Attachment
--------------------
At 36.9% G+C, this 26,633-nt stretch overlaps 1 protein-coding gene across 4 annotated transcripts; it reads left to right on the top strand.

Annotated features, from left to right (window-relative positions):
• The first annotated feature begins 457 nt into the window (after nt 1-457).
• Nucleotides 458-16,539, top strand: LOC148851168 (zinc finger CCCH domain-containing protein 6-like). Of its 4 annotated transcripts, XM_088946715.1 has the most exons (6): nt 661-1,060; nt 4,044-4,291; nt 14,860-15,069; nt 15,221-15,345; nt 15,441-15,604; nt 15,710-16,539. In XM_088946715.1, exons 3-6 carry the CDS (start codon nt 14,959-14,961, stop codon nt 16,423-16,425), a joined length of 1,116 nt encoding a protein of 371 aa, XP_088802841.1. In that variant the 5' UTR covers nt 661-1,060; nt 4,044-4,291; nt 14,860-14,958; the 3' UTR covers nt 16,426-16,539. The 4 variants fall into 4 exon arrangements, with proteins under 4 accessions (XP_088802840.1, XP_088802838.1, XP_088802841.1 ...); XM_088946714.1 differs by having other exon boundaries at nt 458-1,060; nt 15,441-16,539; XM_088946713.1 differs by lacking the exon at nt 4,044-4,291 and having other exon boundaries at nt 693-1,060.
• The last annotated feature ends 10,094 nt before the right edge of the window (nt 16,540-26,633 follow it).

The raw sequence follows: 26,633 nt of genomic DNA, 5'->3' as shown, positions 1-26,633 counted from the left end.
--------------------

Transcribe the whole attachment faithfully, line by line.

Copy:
At 36.9% G+C, this 26,633-nt stretch overlaps 1 protein-coding gene across 4 annotated transcripts; it reads left to right on the top strand.

Annotated features, from left to right (window-relative positions):
• The first annotated feature begins 457 nt into the window (after nt 1-457).
• Nucleotides 458-16,539, top strand: LOC148851168 (zinc finger CCCH domain-containing protein 6-like). Of its 4 annotated transcripts, XM_088946715.1 has the most exons (6): nt 661-1,060; nt 4,044-4,291; nt 14,860-15,069; nt 15,221-15,345; nt 15,441-15,604; nt 15,710-16,539. In XM_088946715.1, exons 3-6 carry the CDS (start codon nt 14,959-14,961, stop codon nt 16,423-16,425), a joined length of 1,116 nt encoding a protein of 371 aa, XP_088802841.1. In that variant the 5' UTR covers nt 661-1,060; nt 4,044-4,291; nt 14,860-14,958; the 3' UTR covers nt 16,426-16,539. The 4 variants fall into 4 exon arrangements, with proteins under 4 accessions (XP_088802840.1, XP_088802838.1, XP_088802841.1 ...); XM_088946714.1 differs by having other exon boundaries at nt 458-1,060; nt 15,441-16,539; XM_088946713.1 differs by lacking the exon at nt 4,044-4,291 and having other exon boundaries at nt 693-1,060.
• The last annotated feature ends 10,094 nt before the right edge of the window (nt 16,540-26,633 follow it).

The raw sequence follows: 26,633 nt of genomic DNA, 5'->3' as shown, positions 1-26,633 counted from the left end.